The device is built on a Raspberry Pi that acts as a middle man for these devices on his home network. Any traffic they attempt to send gets sent through the Pi which sniffs the traffic via a Python script and is able to detect when they are accessing their cloud services. From there, the Pi sends an alert to an IoT Arduino connected to an LED which illuminates during the time in which the smart devices are active.

The build is an interesting one because many smart devices are known to listen in to day-to-day conversation even without speaking the code phrase (i.e. “Hey Google” etc.) and this is a great way to have some peace-of-mind that a device is inactive at any particular moment. However, it’s not a foolproof way of guaranteeing privacy, as plenty of devices might be accessing other services, and still other devices have  even been known to ship with hidden hardware.

Procedural Barcode Synth is as Simple as Black and White

We are no stranger to peculiar and wonderful musical instruments here at Hackaday. [James Bruton] has long been fascinated with barcode scanners as an input source for music and now has a procedural barcode-powered synth to add to his growing collection of handmade instruments. We’ve previously covered his barcode guitar, which converts a string of numbers from the PS/2 output to pitches. This meant having a large number of barcodes printed as each pitch required a separate barcode. As you can imagine, this makes for a rather unwieldy and large instrument.

Rather than looking at the textual output of the reader, [James] cracked it open and put it to the oscilloscope. Once inside, he found a good source that outputs a square wave corresponding to the black and white lines that the barcode sees. Since the barcodes [James] is using don’t have the proper start and stop codes, the barcode reader continuously scans.  Normally it would stop the laser to send the text over the USB or PS/2 connection. A simple 5v to 3.3v level shifter feeds that square wave into a Teensy board, which outputs the audio.

A video showcasing a similar technique inspired [James] with this project. The creators of that video have a huge wall of different patterns of black and white lines. [James’s] next stroke of brilliance was to have a small HDMI display to generate the barcodes on the fly. A Raspberry Pi 4 reads in various buttons via GPIO and displays the resulting barcode on the screen. A quick 3d printed shell rounds out the build nicely, keeping things small and compact. All the code and CAD files are up on GitHub.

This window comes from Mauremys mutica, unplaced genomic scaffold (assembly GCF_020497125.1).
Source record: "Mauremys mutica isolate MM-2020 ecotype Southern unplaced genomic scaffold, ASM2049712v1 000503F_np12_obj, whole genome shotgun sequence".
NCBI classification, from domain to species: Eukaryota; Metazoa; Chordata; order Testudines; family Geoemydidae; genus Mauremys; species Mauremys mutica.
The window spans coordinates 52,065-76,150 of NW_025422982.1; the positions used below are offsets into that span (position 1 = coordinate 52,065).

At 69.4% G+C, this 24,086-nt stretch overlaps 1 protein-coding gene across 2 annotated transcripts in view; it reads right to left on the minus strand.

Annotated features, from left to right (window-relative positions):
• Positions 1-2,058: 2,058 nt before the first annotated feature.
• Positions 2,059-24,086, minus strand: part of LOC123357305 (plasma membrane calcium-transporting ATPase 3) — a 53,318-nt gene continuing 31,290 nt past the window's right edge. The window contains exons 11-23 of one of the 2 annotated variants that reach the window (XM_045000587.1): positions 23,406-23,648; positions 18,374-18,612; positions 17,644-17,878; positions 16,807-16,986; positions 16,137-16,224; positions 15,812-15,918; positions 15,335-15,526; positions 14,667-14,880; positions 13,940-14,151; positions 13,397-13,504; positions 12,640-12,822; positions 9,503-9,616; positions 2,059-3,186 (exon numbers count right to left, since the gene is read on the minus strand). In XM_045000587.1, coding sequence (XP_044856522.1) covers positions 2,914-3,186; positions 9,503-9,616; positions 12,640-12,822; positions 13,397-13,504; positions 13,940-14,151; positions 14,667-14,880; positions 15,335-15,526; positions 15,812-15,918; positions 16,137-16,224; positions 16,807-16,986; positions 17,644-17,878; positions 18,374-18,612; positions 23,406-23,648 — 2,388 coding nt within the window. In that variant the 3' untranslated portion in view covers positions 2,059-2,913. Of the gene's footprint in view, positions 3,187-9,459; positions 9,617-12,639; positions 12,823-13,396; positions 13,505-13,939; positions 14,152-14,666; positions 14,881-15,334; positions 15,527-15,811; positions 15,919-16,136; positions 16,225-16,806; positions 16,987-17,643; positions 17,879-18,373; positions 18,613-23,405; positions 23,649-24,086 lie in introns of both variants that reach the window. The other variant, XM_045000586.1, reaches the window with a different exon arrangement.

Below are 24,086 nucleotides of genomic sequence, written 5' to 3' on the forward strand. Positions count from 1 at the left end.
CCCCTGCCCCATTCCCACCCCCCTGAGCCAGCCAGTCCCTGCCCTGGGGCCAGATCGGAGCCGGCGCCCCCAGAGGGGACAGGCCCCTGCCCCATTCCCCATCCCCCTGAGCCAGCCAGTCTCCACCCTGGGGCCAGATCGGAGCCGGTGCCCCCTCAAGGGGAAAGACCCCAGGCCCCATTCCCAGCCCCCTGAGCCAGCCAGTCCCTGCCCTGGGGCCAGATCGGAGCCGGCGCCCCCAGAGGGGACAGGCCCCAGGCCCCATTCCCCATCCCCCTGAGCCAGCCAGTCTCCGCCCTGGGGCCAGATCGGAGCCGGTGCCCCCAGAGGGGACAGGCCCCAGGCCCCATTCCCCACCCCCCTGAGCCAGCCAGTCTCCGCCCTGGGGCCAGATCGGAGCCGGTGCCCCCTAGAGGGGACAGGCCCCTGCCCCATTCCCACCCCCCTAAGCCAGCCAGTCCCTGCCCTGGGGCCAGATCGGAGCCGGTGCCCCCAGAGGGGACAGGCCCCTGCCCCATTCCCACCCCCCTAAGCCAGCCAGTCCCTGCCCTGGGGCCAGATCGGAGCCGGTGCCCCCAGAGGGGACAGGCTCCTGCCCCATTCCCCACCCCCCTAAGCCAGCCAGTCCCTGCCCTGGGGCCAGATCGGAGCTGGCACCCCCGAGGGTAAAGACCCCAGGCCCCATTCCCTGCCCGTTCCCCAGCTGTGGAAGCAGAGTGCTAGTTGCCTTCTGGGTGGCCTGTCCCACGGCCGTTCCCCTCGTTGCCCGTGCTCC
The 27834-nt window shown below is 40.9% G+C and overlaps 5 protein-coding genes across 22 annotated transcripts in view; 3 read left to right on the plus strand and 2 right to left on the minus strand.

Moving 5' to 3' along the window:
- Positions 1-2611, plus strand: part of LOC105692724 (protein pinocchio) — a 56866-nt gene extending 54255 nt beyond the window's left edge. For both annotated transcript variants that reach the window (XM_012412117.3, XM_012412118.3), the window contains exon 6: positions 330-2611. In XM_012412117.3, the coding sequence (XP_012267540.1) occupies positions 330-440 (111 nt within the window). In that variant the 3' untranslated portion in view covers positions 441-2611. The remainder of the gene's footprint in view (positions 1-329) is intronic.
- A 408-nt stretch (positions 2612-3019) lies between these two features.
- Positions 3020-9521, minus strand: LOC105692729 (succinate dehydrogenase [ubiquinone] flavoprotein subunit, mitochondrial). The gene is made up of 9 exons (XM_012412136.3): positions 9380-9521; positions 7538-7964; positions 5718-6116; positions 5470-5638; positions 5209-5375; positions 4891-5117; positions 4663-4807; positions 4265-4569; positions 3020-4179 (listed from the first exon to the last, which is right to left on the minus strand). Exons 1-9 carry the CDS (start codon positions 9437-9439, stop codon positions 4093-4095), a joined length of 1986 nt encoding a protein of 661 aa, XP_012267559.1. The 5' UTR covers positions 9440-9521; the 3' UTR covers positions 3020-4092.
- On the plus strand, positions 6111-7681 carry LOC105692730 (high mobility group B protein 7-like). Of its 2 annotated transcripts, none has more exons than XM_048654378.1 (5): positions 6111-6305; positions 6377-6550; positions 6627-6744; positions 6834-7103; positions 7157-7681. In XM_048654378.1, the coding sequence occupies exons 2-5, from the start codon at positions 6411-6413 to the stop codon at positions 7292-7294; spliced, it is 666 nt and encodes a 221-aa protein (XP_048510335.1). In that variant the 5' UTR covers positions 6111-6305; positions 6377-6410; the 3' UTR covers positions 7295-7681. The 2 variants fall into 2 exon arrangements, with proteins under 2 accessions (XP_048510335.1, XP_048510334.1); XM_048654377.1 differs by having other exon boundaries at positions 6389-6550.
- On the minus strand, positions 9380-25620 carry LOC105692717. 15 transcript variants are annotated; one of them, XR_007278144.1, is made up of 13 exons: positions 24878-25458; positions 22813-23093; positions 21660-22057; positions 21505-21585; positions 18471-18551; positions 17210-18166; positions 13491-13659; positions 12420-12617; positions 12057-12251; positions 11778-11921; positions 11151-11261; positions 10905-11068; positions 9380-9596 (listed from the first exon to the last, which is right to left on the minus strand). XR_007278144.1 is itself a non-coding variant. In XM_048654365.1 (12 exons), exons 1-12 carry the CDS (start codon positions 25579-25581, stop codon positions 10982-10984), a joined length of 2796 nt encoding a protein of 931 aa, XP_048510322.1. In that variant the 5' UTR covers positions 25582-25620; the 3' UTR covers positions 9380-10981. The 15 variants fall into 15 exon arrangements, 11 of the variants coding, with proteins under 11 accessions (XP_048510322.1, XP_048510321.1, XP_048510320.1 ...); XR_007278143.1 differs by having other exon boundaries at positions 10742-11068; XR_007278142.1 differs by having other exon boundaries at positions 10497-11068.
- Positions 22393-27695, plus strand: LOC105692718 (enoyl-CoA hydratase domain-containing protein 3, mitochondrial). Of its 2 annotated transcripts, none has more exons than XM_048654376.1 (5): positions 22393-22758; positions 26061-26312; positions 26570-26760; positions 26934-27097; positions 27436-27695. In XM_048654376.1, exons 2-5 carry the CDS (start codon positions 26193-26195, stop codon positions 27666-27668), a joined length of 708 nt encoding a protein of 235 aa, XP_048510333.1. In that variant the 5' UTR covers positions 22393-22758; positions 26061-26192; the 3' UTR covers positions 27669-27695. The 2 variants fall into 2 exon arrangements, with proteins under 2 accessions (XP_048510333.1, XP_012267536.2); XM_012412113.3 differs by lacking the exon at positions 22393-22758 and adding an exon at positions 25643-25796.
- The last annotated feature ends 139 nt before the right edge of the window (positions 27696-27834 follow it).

Thanks [James Bruton] for the awesome project!

Cybercube Makes a Great Computing Companion

Oh, sure, there have been a few cube-shaped PCs over the years, like the G4 and the NeXT cube. But can they really be called cubes when the display and the inputs were all external? We think not.

[ikeji] doesn’t think so either, and has created a cube PC that puts them all to shame. Every input and output is within the cube, including our favorite part — the 48-key ortholinear keyboard, which covers two sides of the cube and must be typed on vertically. (If you’ve ever had wrist pain from typing, you’ll understand why anyone would want to do that.) You can see a gif of [ikeji] typing on it after the break.

Inside the 3D printed cube is a Raspberry Pi 4 and a 5″ LCD. There’s also an Arduino Pro Micro for the keyboard matrix, which is really two 4×6 matrices — one for each half. There’s a 6cm fan to keep things cool, and one panel is devoted to a grille for heat output. Another panel is devoted to vertically mounting the microcontrollers and extending the USB ports.

Don’t type on me or my son ever again.

When we first looked at this project, we thought the tiny cube was a companion macro pad that could be stored inside the main cube. It’s really a test cube for trying everything out, which we think is a great idea and does not preclude its use as a macro pad one of these days. [ikeji] already has plenty of plans for the future, like cassette support, an internal printer, and a battery, among other things. We can’t wait to see the next iteration.

We love a good cyberdeck around here, and it’s interesting to see all the things people are using them for. Here’s a cyberduck that quacks in Python and CircuitPython.

Sunrise, Sunset, Repeat

Sunrises and sunsets hardly ever disappoint. Still, it’s difficult to justify waking up early enough to catch one, or to stop what you’re doing in the evening just to watch the dying light. If there’s one good thing about CCTV cameras, it’s that some of them are positioned to catch a lovely view of one of the two, and a great many of them aren’t locked down at all.